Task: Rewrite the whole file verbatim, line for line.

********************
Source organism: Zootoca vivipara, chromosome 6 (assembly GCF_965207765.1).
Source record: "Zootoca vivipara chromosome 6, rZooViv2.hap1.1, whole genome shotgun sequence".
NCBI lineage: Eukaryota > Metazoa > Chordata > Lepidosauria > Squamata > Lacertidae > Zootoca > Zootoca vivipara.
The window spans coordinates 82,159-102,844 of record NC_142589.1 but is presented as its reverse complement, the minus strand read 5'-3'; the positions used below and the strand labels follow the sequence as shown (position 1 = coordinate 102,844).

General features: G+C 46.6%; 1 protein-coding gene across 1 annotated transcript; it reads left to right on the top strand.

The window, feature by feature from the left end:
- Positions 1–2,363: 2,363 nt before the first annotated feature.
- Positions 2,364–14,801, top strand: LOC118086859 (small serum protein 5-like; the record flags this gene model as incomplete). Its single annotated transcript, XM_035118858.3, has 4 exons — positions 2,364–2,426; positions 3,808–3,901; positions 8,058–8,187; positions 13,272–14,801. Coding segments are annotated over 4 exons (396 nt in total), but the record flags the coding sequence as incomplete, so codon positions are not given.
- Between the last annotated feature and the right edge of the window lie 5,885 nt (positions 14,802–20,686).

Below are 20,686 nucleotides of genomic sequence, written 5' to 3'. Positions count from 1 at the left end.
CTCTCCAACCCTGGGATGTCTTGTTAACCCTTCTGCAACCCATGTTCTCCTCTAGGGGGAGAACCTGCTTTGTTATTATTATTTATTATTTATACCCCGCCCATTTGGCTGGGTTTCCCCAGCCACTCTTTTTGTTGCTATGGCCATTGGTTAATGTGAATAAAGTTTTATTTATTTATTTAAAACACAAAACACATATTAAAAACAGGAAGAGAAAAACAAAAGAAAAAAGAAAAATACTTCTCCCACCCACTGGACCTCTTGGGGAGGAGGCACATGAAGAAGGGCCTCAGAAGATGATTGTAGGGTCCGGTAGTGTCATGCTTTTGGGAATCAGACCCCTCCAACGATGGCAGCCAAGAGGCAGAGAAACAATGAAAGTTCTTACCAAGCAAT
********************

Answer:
Source organism: Zootoca vivipara, chromosome 6 (assembly GCF_965207765.1).
Source record: "Zootoca vivipara chromosome 6, rZooViv2.hap1.1, whole genome shotgun sequence".
NCBI lineage: Eukaryota > Metazoa > Chordata > Lepidosauria > Squamata > Lacertidae > Zootoca > Zootoca vivipara.
The window spans coordinates 82,159-102,844 of record NC_142589.1 but is presented as its reverse complement, the minus strand read 5'-3'; the positions used below and the strand labels follow the sequence as shown (position 1 = coordinate 102,844).

General features: G+C 46.6%; 1 protein-coding gene across 1 annotated transcript; it reads left to right on the top strand.

The window, feature by feature from the left end:
- Positions 1–2,363: 2,363 nt before the first annotated feature.
- Positions 2,364–14,801, top strand: LOC118086859 (small serum protein 5-like; the record flags this gene model as incomplete). Its single annotated transcript, XM_035118858.3, has 4 exons — positions 2,364–2,426; positions 3,808–3,901; positions 8,058–8,187; positions 13,272–14,801. Coding segments are annotated over 4 exons (396 nt in total), but the record flags the coding sequence as incomplete, so codon positions are not given.
- Between the last annotated feature and the right edge of the window lie 5,885 nt (positions 14,802–20,686).

Below are 20,686 nucleotides of genomic sequence, written 5' to 3'. Positions count from 1 at the left end.
CTCTCCAACCCTGGGATGTCTTGTTAACCCTTCTGCAACCCATGTTCTCCTCTAGGGGGAGAACCTGCTTTGTTATTATTATTTATTATTTATACCCCGCCCATTTGGCTGGGTTTCCCCAGCCACTCTTTTTGTTGCTATGGCCATTGGTTAATGTGAATAAAGTTTTATTTATTTATTTAAAACACAAAACACATATTAAAAACAGGAAGAGAAAAACAAAAGAAAAAAGAAAAATACTTCTCCCACCCACTGGACCTCTTGGGGAGGAGGCACATGAAGAAGGGCCTCAGAAGATGATTGTAGGGTCCGGTAGTGTCATGCTTTTGGGAATCAGACCCCTCCAACGATGGCAGCCAAGAGGCAGAGAAACAATGAAAGTTCTTACCAAGCAAT